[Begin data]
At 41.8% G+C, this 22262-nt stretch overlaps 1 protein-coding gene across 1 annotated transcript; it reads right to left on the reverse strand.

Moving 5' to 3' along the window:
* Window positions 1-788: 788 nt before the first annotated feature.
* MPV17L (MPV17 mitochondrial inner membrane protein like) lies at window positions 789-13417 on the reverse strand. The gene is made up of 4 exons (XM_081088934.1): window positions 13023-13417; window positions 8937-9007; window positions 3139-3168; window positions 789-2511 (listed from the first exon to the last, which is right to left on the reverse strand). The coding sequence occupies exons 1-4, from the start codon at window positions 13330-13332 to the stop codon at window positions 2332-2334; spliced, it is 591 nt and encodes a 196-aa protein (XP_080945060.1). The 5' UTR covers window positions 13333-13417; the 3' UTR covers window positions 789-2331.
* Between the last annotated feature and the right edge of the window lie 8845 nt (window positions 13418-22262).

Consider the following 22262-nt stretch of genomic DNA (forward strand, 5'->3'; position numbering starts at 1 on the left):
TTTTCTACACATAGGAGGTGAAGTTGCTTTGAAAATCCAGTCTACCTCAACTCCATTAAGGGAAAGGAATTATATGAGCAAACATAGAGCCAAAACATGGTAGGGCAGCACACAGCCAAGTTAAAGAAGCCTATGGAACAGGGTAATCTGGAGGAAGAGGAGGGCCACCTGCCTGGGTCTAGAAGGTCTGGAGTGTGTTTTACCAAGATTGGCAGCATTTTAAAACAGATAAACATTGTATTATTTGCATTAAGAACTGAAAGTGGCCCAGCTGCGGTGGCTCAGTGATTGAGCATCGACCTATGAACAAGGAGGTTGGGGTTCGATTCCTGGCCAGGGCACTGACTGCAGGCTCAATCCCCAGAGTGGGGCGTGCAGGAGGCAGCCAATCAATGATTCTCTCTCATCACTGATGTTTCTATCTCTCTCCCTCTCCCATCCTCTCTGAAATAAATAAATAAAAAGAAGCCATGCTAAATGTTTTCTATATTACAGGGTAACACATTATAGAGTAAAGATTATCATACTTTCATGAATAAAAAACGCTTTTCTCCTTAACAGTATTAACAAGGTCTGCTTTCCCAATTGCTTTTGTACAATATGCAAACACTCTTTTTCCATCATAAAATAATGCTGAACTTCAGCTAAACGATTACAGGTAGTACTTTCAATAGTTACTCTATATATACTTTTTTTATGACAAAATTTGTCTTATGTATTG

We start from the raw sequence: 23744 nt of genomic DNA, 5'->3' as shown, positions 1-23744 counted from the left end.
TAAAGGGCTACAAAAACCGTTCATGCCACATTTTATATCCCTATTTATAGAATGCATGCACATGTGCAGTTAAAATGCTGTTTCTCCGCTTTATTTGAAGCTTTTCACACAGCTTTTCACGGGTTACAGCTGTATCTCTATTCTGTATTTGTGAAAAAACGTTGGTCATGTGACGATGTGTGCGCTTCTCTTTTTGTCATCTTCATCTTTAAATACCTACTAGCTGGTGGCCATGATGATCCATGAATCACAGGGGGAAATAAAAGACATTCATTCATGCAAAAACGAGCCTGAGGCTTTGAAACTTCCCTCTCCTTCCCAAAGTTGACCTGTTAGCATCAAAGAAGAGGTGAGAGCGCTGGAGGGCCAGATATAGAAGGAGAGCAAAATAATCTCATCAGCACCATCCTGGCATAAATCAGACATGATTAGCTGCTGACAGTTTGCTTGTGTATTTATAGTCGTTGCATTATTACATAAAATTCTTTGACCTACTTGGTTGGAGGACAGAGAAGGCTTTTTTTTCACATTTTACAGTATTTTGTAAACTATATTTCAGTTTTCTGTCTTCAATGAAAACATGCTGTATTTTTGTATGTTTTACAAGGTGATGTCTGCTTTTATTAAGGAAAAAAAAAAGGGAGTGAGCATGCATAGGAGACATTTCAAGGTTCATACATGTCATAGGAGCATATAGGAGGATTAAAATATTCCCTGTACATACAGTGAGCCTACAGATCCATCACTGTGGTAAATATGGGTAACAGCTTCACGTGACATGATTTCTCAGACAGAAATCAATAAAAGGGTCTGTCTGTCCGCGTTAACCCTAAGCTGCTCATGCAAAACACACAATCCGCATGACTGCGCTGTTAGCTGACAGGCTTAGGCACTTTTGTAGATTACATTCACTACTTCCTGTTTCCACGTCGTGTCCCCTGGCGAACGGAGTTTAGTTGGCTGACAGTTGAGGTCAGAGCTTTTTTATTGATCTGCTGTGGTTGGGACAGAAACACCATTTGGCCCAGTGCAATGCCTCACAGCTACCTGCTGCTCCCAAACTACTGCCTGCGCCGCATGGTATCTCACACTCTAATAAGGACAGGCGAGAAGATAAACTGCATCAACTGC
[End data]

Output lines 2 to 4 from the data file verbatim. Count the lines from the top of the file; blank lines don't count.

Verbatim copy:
Moving 5' to 3' along the window:
* Window positions 1-788: 788 nt before the first annotated feature.
* MPV17L (MPV17 mitochondrial inner membrane protein like) lies at window positions 789-13417 on the reverse strand. The gene is made up of 4 exons (XM_081088934.1): window positions 13023-13417; window positions 8937-9007; window positions 3139-3168; window positions 789-2511 (listed from the first exon to the last, which is right to left on the reverse strand). The coding sequence occupies exons 1-4, from the start codon at window positions 13330-13332 to the stop codon at window positions 2332-2334; spliced, it is 591 nt and encodes a 196-aa protein (XP_080945060.1). The 5' UTR covers window positions 13333-13417; the 3' UTR covers window positions 789-2331.